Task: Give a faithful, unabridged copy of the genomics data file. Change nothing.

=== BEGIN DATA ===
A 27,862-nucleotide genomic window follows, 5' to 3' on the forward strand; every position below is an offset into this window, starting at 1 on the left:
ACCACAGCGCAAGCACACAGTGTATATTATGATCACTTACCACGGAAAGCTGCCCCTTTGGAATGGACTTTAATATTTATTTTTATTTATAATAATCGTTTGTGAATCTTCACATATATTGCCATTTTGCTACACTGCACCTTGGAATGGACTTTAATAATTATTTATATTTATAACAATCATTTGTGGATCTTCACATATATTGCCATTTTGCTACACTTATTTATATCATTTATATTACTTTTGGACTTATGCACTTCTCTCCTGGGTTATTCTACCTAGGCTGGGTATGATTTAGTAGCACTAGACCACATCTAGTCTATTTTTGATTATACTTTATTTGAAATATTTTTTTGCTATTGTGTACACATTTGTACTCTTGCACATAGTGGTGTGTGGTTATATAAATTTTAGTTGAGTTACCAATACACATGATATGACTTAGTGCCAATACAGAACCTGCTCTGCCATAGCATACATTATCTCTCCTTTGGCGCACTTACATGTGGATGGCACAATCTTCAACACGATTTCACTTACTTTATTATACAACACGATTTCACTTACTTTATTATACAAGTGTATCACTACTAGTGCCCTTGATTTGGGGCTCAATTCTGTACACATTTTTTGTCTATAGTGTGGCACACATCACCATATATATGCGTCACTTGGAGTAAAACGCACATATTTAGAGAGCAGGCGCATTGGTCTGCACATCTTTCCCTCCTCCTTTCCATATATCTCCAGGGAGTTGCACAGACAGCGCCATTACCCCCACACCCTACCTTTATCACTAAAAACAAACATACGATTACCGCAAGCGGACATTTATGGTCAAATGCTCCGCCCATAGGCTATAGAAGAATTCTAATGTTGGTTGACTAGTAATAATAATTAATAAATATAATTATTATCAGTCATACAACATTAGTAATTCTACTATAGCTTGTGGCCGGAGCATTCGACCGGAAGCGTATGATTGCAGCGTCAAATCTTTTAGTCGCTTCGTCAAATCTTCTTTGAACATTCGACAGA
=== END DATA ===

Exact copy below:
A 27,862-nucleotide genomic window follows, 5' to 3' on the forward strand; every position below is an offset into this window, starting at 1 on the left:
ACCACAGCGCAAGCACACAGTGTATATTATGATCACTTACCACGGAAAGCTGCCCCTTTGGAATGGACTTTAATATTTATTTTTATTTATAATAATCGTTTGTGAATCTTCACATATATTGCCATTTTGCTACACTGCACCTTGGAATGGACTTTAATAATTATTTATATTTATAACAATCATTTGTGGATCTTCACATATATTGCCATTTTGCTACACTTATTTATATCATTTATATTACTTTTGGACTTATGCACTTCTCTCCTGGGTTATTCTACCTAGGCTGGGTATGATTTAGTAGCACTAGACCACATCTAGTCTATTTTTGATTATACTTTATTTGAAATATTTTTTTGCTATTGTGTACACATTTGTACTCTTGCACATAGTGGTGTGTGGTTATATAAATTTTAGTTGAGTTACCAATACACATGATATGACTTAGTGCCAATACAGAACCTGCTCTGCCATAGCATACATTATCTCTCCTTTGGCGCACTTACATGTGGATGGCACAATCTTCAACACGATTTCACTTACTTTATTATACAACACGATTTCACTTACTTTATTATACAAGTGTATCACTACTAGTGCCCTTGATTTGGGGCTCAATTCTGTACACATTTTTTGTCTATAGTGTGGCACACATCACCATATATATGCGTCACTTGGAGTAAAACGCACATATTTAGAGAGCAGGCGCATTGGTCTGCACATCTTTCCCTCCTCCTTTCCATATATCTCCAGGGAGTTGCACAGACAGCGCCATTACCCCCACACCCTACCTTTATCACTAAAAACAAACATACGATTACCGCAAGCGGACATTTATGGTCAAATGCTCCGCCCATAGGCTATAGAAGAATTCTAATGTTGGTTGACTAGTAATAATAATTAATAAATATAATTATTATCAGTCATACAACATTAGTAATTCTACTATAGCTTGTGGCCGGAGCATTCGACCGGAAGCGTATGATTGCAGCGTCAAATCTTTTAGTCGCTTCGTCAAATCTTCTTTGAACATTCGACAGA